Could your correspondent claim to come from a line of fine wordsmiths? Perhaps yes. Great grandfather Andrew served with the Sydney Morning Herald from 1873 until retirement as Editor in Chief in 1885. His oevre can be found in the National Library, in the form of cutting books. Andrew also wrote under the pen-name Nova Cambria, with which pseudonym he covered philosophical, scientific and literary subjects. Grandfather Robert (whom I shall refer to as RRG) was an equally gifted writer, trained in Classics at Sydney University, this being the, then, way into the legal profession. A lover of poetry, he was awarded the English Verse University Prize in 1887, 1889 and 1890. He continued to write poetry throughout his life. His legal opinions, many of which are contained in Volume 2 of Opinions of Attorneys-General of the Commonwealth of Australia, had, according to that eminent jurist Sir Ninian Stephen, “an elegance and economy not all legal writing displays.” And lest anyone point to the size and length of that inestimable doorstop, The Annotated Constitution of the Commonwealth of Australia, let it be known that co-author Sir John Quick was known to lack skills of précis. Above all, RRG was a poet – one who could express music as well as ideas in words.
Sadly your correspondent acknowledges that reflected glory matters nought, and certainly brings with it no skills of erudition. But rather than wallow in the thoughts of an intellectual equivalent of “three generations clogs to clogs”, the idea occurred to allow something to be expressed, so to speak, from the grave.
This first “guest blog” expresses some ideas about that often vexed question: Should poetry and songs be translated into the tongues of other than the writers? This is RRG’s “Translator’s Preface” to “The Book of Songs” by Heinrich Heine, published by Edward A Vidler in Melbourne, 1924.
“To those who ask what need there is for yet another translation of Heine’s songs, I can only “stand mute”, and submit to the peine forte et dure of criticism.
But to those who take the uncompromising stand that the thing ought never to be done at all, I plead leave and license from the poet himself. In one of his letters to Alexander Dumas, Heine refers to Goethe’s complacent boast that “the Chinese paints, with trembling hand, Werther and Lotte on glass”, and claims that he, Heine can boast a more marvellous fame – he has been translated into Japanese! And Lord Houghton (I have read somewhere) has vouched for the fact that Heine once confided to a lady that he was “anxious beyond measure to be well translated into English”.
Well translated? There is the rub. Henly, in his essay on “The Villainy of Translation” says: “Heine had a light hand with the branding-iron, and marked his subjects not less neatly but indelibly. And really he alone were capable of dealing adequate vengeance upon his translators”.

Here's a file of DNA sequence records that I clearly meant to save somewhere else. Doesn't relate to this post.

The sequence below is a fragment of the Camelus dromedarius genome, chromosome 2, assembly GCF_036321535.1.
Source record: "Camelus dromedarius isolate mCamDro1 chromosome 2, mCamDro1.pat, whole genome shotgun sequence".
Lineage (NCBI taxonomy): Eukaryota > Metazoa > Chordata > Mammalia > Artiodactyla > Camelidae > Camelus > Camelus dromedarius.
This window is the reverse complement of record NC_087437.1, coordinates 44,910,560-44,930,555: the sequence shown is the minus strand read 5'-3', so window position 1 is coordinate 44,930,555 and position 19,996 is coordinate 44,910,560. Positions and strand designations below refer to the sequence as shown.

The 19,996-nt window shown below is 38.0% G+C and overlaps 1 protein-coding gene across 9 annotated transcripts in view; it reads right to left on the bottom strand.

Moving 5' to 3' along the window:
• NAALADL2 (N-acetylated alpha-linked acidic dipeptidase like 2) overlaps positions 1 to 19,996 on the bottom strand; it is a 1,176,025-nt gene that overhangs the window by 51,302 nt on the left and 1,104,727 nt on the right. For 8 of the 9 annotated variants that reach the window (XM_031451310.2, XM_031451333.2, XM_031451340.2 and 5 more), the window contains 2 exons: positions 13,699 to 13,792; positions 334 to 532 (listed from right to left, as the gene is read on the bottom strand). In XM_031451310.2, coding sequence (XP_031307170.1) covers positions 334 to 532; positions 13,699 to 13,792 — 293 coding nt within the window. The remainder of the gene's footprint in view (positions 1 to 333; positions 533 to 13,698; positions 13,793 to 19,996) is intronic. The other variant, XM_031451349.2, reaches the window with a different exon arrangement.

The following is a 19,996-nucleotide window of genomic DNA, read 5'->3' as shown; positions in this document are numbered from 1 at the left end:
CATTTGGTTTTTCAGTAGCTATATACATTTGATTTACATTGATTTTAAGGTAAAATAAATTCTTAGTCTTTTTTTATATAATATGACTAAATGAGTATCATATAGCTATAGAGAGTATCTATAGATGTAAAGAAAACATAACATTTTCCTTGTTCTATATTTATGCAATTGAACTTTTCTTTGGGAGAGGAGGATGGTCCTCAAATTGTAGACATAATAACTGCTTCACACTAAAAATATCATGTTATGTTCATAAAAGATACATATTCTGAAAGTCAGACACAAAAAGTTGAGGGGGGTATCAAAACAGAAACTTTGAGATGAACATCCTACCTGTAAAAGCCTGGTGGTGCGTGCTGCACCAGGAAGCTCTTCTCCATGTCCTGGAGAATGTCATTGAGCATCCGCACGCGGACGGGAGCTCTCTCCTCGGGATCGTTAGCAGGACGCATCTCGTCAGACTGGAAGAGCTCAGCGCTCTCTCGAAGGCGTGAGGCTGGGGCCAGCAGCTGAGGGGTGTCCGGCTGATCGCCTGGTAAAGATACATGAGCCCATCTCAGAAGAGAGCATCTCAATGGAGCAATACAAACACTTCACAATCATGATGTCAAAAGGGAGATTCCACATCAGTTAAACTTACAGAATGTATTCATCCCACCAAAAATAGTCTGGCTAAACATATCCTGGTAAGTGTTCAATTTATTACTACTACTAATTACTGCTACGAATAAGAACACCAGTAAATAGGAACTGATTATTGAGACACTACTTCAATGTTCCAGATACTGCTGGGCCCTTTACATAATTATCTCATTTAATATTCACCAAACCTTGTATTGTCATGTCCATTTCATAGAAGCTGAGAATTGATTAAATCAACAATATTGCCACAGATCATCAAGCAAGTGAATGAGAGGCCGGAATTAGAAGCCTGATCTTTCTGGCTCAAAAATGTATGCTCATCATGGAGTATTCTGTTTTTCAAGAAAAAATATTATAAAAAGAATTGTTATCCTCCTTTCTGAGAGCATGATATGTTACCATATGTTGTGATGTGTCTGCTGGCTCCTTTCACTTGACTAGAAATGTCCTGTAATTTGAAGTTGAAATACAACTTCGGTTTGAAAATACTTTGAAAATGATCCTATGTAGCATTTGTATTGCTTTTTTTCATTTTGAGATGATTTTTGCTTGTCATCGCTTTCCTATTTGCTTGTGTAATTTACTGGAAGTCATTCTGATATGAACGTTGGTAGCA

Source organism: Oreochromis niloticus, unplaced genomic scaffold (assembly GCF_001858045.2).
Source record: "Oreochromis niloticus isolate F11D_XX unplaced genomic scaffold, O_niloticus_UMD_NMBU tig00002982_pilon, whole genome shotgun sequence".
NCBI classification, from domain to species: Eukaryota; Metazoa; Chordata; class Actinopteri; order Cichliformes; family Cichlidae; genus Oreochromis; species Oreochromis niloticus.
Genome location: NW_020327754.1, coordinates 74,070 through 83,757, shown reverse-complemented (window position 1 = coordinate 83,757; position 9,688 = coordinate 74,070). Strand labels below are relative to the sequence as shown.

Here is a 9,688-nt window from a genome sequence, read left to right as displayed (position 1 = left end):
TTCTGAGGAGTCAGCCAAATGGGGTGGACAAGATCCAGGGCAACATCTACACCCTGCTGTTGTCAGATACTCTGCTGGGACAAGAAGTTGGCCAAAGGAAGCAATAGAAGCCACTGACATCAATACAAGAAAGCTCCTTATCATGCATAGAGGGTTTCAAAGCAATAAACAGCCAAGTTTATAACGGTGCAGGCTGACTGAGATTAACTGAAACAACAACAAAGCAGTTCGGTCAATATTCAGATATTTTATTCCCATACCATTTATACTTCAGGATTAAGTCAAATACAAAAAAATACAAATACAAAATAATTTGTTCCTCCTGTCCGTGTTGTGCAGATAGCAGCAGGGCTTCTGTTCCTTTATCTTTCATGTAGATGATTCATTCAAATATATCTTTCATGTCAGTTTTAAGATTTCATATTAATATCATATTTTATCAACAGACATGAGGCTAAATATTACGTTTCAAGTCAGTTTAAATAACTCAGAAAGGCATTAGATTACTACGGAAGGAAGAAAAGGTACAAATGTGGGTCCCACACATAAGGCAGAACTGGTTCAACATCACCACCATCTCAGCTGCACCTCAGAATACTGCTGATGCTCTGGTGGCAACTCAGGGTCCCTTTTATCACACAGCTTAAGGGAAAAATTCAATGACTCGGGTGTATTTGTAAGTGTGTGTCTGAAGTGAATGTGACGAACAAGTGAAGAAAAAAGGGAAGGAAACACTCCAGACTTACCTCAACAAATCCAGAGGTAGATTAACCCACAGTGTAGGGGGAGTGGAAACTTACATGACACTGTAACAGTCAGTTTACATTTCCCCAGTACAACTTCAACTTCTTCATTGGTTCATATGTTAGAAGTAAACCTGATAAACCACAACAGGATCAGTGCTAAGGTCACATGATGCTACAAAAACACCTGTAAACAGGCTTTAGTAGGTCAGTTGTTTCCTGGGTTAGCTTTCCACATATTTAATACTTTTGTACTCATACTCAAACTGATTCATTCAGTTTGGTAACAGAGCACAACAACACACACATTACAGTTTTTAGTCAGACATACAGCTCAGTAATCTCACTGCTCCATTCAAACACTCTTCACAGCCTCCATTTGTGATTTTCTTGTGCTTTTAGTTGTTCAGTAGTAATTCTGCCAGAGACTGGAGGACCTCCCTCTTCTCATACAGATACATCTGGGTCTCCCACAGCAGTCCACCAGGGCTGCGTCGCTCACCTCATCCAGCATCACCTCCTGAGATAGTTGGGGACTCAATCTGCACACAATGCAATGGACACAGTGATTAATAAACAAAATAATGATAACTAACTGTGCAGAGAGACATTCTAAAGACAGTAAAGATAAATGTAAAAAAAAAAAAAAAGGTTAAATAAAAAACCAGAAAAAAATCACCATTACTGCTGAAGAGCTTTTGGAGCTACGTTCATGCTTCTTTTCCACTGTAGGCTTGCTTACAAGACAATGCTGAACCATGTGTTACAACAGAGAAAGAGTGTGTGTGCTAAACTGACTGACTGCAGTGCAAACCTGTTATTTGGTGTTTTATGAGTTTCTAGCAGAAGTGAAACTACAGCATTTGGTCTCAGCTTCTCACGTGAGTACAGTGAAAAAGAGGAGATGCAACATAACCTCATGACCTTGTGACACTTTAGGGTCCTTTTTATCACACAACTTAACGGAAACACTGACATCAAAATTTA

That is not encouraging; and a translator stands in need of encouragement. The charm of poetry is elusive always, and is apt to vanish under his hand. And the strange beauty of Heine’s lyrics is specially hard to capture.
The very simplicity of the songs is the translator’s despair. If, to eke out the metre or the rhyme, he is driven to any awkward inversion, any elaboration, or worse still any “padding” – all is ruined. The least suggestion of affectation or preciousness – and goodbye to Heine!
This volume had its origin many years ago in an attempt to provide adequate English versions for a few of Schumann’s settings of Heine’s songs. The fascination of the task grew, until there came of it the ambition to make a complete version of the Book of Songs. And when the manuscript had been laid by for more than the nine years enjoined by Horace, the temptation to publish became irresistible.
I have omitted only a few early poems which, though they appear in his collected works, the poet’s maturer judgement excluded from the last separate editions of the Book of Songs revised by himself. And even of those I have restored a few lyrics which could ill be spared. The only other omission (one which goes without saying) is Heine’s own translation from his idol, Byron – for Heine also was among the translators.
I have had no theory of translation-except to be without one. The way of the translator is hard enough without that additional burden. What I have tried to do in the case of each individual poem is first to live familiarly with it in the original – to feel the whole of its charm before attempting to communicate it. And then the difficulties begin. Mere verbal equivalence, difficult as it often is to achieve, is very little; there are the harmonies of sound and form – the sly double meanings, sometimes quite untranslatable – the mysterious individuality of each song – and the easy swing of the free and often irregular rhythm. Perhaps, after all, the best that a translator of poems can hope is to give such an echo of his author as will send the reader back to the full enjoyment of the original.”
This, 1924, philosophy of translation developed, in later years, to be expressed in the Preface to “Schubert and Schumann – Songs and Translations”, published first in 1946 by Melbourne University Press (now Melbourne University Publishing). The preface begins: “These translations are primarily intended for singing…….”. Should the issue of singing in other that the tongue of the poet or librettist be of interest, your correspondent will oblige with Part 2 in due course.